The first English-language book to examine the crucial part air power played in the Soviet-Afghan War.
The Soviet Union's invasion of Afghanistan was fought as much in the air as on the ground. From the high-level bombing raids that blasted rebel-held mountain valleys, to the Mi-24 helicopter gunships and Su-25 jets that accompanied every substantial army operation, Soviet control of the air was a crucial battlefield asset. Vital to every aspect of its operations, Mi-8 helicopters ferried supplies to remote mountain-top observation points and took the bodies of fallen soldiers on their last journey home in An12 'Black Tulips'.
But this was not a wholly one-sided conflict. Even before the Afghan rebels began to acquire man-portable surface-to-air missiles such as the controversial US 'Stinger,' they aggressively and imaginatively adapted. They learnt new techniques of camouflage and deception, set up ambushes against low-level attacks, and even launched daring raids on airbases to destroy aircraft on the ground.
Featuring information previously unknown in the West, such as the Soviets' combat-testing of Yak-38 'Forger' naval jump jets, Soviet-expert Mark Galeotti examines the rebel, Kabul government and the Soviet operation in Afghanistan, drawing deeply on Western and Russian sources, and including after-action analyses from the Soviet military. Using maps, battlescenes and detailed 'Bird's Eye Views', he paints a comprehensive picture of the air war and describes how, arguably, it was Soviet air power that made the difference between defeat for Moscow and the subsequent stalemate that they decided to disengage from.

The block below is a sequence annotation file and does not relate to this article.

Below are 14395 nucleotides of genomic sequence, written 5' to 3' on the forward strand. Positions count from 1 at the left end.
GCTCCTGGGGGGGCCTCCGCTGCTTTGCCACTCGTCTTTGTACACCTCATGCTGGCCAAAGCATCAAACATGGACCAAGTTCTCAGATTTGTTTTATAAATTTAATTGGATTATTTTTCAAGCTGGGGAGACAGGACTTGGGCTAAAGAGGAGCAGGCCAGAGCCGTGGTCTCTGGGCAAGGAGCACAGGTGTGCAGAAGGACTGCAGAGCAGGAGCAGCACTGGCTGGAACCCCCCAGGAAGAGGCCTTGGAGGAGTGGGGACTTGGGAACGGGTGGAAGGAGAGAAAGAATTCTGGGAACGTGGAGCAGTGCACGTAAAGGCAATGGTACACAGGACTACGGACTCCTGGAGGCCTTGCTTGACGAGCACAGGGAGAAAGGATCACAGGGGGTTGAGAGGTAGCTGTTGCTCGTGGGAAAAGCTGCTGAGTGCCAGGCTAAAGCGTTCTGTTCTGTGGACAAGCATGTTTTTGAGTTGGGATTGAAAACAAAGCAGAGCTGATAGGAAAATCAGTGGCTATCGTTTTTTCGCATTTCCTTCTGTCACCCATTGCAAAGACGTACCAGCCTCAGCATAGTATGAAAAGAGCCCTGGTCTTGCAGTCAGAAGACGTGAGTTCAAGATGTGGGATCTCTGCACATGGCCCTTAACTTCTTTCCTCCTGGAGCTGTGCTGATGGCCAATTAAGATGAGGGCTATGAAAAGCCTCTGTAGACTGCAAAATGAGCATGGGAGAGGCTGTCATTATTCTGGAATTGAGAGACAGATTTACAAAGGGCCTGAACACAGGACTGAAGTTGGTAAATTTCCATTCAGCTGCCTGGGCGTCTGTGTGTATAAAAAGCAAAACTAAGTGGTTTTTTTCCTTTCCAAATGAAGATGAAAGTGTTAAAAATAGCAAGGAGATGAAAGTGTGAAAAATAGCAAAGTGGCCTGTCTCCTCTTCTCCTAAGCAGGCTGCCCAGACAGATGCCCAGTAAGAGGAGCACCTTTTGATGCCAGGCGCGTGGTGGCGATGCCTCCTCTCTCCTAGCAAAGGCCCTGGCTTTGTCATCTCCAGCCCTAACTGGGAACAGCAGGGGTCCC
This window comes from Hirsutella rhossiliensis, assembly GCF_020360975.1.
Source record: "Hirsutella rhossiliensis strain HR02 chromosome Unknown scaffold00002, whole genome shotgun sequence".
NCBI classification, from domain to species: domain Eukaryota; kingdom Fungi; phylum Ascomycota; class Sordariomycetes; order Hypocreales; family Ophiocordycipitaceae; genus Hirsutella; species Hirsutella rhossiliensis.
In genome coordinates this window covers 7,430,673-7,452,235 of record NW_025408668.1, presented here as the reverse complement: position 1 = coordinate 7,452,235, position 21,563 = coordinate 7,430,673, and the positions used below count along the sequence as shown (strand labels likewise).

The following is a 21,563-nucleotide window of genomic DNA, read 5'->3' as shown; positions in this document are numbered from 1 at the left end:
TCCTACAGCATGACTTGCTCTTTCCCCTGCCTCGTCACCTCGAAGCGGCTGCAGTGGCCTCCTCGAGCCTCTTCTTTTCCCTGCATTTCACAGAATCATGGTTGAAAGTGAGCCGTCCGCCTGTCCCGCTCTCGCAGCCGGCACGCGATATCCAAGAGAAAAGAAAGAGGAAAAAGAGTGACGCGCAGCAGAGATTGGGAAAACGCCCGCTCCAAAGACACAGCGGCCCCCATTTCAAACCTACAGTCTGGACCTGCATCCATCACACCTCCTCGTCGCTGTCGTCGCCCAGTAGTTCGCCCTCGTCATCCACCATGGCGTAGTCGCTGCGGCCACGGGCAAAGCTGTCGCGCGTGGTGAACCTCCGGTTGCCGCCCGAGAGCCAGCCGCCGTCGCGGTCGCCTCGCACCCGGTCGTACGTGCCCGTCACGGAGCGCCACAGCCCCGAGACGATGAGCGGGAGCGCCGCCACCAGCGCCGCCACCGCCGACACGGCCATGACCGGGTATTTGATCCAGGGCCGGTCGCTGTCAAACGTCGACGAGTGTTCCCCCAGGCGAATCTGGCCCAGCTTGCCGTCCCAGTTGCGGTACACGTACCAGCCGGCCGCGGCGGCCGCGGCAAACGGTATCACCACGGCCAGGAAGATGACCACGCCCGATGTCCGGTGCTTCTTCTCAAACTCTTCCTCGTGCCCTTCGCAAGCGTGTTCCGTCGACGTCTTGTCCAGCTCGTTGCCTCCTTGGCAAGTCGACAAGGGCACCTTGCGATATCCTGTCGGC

About the Author
Mark Galeotti is a scholar of Russian security affairs with a career spanning academia, government service and business, a prolific author and frequent media commentator. He heads the Mayak Intelligence consultancy and is an Honorary Professor at University College London's School of Slavonic and East European Studies as well as holding fellowships with RUSI, the Council on Geostrategy and the Institute of International Relations Prague. He has been Head of History at Keele University, Professor of Global Affairs at New York University, a Senior Research Fellow at the Foreign and Commonwealth Office and a Visiting Professor at Rutgers-Newark, Charles University (Prague) and the Moscow State Institute of International Relations. He is the author of over 25 books including A Short History of Russia (Penguin, 2021) and The Weaponisation of Everything: A Field Guide to the New Way of War (Yale University Press, 2022).
Edouard Groult grew up inspired by watching historical documentaries with his father and developed a fascination for historical and fantasy art. Following art studies in both Paris and Belgium he worked as a concept artist in the videogame industry and in recent years has also undertaken historical commissions while working as a freelancer for historical magazines. He lives and works in Oxford, UK.